Fighting ADHD Boredom

Dull moments are an unavoidable part of everyday life. Lines, lectures, and traffic aren’t anybody’s favorite things but they can push someone with ADHD to the boredom breaking point. A brain with ADHD craves constant entertainment. When things get tedious, ADHD minds bounce into a more interesting direction, shattering focus, which is tricky because being able to pay attention is important for school, work, and relationships. Here are some strategies that may help children and adults with ADHD combat boredom and stay engaged in the moment:

  • Get involved. If you’re listening to a lecture or presentation, stay engaged by thinking of questions. If the setting isn’t appropriate for questions, write down questions and key takeaways on a notepad.
  • Carry a token. Keep a small stone, piece of jewelry, silly putty, stone, or some small item in your pocket. Fiddle with it discreetly when bored.
  • Break down projects into bite-size pieces. With any big project, especially one with some tedious components, be sure to take mini-breaks regularly. Attempting to conquer the project in one swing is a no-go because you’ll definitely be prone to procrastination.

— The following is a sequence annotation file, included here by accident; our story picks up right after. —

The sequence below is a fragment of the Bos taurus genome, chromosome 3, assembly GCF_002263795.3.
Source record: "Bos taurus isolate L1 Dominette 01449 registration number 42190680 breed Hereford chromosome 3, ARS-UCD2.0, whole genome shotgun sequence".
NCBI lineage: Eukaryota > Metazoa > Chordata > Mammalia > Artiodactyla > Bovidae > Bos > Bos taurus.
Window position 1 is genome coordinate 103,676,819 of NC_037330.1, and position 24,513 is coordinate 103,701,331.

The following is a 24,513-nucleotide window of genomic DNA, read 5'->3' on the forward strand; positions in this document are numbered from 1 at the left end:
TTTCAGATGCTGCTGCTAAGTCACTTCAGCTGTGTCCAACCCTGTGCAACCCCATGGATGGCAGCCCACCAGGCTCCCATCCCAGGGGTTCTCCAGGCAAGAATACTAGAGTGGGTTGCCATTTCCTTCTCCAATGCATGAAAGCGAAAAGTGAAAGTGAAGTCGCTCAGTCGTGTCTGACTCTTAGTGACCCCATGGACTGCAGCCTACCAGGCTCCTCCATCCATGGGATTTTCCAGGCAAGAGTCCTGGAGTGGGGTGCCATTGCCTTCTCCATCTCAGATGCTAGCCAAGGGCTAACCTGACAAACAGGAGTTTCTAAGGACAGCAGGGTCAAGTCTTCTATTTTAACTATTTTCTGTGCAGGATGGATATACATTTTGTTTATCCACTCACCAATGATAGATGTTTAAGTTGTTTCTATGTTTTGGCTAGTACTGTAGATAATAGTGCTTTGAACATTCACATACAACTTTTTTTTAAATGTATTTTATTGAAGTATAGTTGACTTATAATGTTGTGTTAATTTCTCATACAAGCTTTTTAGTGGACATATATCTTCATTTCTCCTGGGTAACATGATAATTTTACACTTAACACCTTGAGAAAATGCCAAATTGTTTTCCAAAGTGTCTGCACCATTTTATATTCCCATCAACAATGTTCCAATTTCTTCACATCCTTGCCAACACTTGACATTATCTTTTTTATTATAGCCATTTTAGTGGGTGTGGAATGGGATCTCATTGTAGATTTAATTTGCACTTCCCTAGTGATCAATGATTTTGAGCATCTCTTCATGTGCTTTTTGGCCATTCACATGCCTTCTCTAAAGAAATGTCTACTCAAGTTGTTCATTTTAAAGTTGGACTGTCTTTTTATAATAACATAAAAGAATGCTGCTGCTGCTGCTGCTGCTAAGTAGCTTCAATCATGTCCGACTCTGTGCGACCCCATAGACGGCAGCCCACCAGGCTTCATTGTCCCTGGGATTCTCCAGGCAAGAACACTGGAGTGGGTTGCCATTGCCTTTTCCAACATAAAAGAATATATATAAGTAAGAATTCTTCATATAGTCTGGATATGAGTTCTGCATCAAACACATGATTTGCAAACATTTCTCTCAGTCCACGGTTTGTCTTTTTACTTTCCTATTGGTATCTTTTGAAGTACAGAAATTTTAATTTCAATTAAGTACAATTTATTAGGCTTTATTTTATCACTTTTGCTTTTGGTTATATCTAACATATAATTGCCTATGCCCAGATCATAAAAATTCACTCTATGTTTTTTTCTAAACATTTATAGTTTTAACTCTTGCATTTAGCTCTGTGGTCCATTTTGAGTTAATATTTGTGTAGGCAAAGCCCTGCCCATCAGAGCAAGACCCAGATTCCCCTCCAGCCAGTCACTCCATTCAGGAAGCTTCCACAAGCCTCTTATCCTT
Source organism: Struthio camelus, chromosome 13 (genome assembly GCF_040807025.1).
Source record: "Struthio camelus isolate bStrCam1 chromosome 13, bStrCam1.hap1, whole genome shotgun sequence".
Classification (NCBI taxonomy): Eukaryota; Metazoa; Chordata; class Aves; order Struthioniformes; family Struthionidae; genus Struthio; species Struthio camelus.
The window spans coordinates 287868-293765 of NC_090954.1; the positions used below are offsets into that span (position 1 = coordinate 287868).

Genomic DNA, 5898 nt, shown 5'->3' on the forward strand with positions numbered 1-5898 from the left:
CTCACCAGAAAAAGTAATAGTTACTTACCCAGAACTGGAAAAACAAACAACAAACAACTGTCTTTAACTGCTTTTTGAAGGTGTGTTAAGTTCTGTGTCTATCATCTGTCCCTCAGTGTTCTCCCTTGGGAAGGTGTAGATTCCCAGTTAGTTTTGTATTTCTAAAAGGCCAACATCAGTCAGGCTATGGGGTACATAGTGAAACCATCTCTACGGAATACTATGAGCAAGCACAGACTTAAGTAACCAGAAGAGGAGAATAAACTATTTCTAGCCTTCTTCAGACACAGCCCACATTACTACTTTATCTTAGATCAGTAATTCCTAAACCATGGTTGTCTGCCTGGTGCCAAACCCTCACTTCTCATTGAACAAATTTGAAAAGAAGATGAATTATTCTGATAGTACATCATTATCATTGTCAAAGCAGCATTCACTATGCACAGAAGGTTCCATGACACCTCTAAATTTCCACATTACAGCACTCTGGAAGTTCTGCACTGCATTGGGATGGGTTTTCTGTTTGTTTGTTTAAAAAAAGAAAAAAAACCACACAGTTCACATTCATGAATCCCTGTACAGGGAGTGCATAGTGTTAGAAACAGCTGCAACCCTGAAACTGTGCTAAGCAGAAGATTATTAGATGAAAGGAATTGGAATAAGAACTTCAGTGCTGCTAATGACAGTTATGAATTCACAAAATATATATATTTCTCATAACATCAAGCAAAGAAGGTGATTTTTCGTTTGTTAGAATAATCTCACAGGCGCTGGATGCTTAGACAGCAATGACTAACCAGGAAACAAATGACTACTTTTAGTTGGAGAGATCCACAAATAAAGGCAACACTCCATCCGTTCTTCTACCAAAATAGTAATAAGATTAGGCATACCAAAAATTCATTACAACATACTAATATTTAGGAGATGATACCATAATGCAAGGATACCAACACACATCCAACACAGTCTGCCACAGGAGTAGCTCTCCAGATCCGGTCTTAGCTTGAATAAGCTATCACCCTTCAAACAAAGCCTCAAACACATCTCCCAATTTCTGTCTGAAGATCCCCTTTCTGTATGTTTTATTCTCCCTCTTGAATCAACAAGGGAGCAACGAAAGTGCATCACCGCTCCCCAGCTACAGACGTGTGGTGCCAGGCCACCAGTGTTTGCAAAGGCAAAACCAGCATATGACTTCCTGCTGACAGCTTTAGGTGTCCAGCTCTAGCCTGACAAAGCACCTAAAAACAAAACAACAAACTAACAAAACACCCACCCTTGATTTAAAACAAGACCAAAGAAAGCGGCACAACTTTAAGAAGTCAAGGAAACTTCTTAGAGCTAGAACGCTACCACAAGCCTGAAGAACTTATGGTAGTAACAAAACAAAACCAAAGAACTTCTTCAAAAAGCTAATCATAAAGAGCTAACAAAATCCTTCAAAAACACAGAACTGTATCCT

• Entertain your mind. If you’re stuck in a not so fun place, like a line, play some brain games. Make up a story about the person in front of you in line, tally if more people are wearing red or blue, or sing a song in your head.
  • Carry a notebook and pen. Brainstorm an idea, doodle, or write down your thoughts during downtime.
  • Check all the boxes. When settling into a new situation, like the start of class or a meeting, make sure you take care of all potential future distractions. Adjust your clothing and accessories, eat, take a trip to the restroom, have a drink on hand.
  • Create a source of interesting activities. Brainstorm activities and make a list or write them on slips of paper or popsicle sticks and put them in a jar. When struggling for something to do during down time, turn to your treasure chest of fun activities. Some ideas to get you started: fly a kite, take a hike, play charades or twister, have a dance party.
  • Stay active daily. Walk, dance, play, do chores. Just move! Exercise can serve as a release for some of your restless energy.


If a racing mind keeps you up at night, check out our blog post Creating a Sleep Sanctuary, for better quality sleep.


We’re currently enrolling 4-5 year olds in an ADHD clinical research study. Fill out the form below to register your interest in learning more about this study opportunity or any other studies listed below.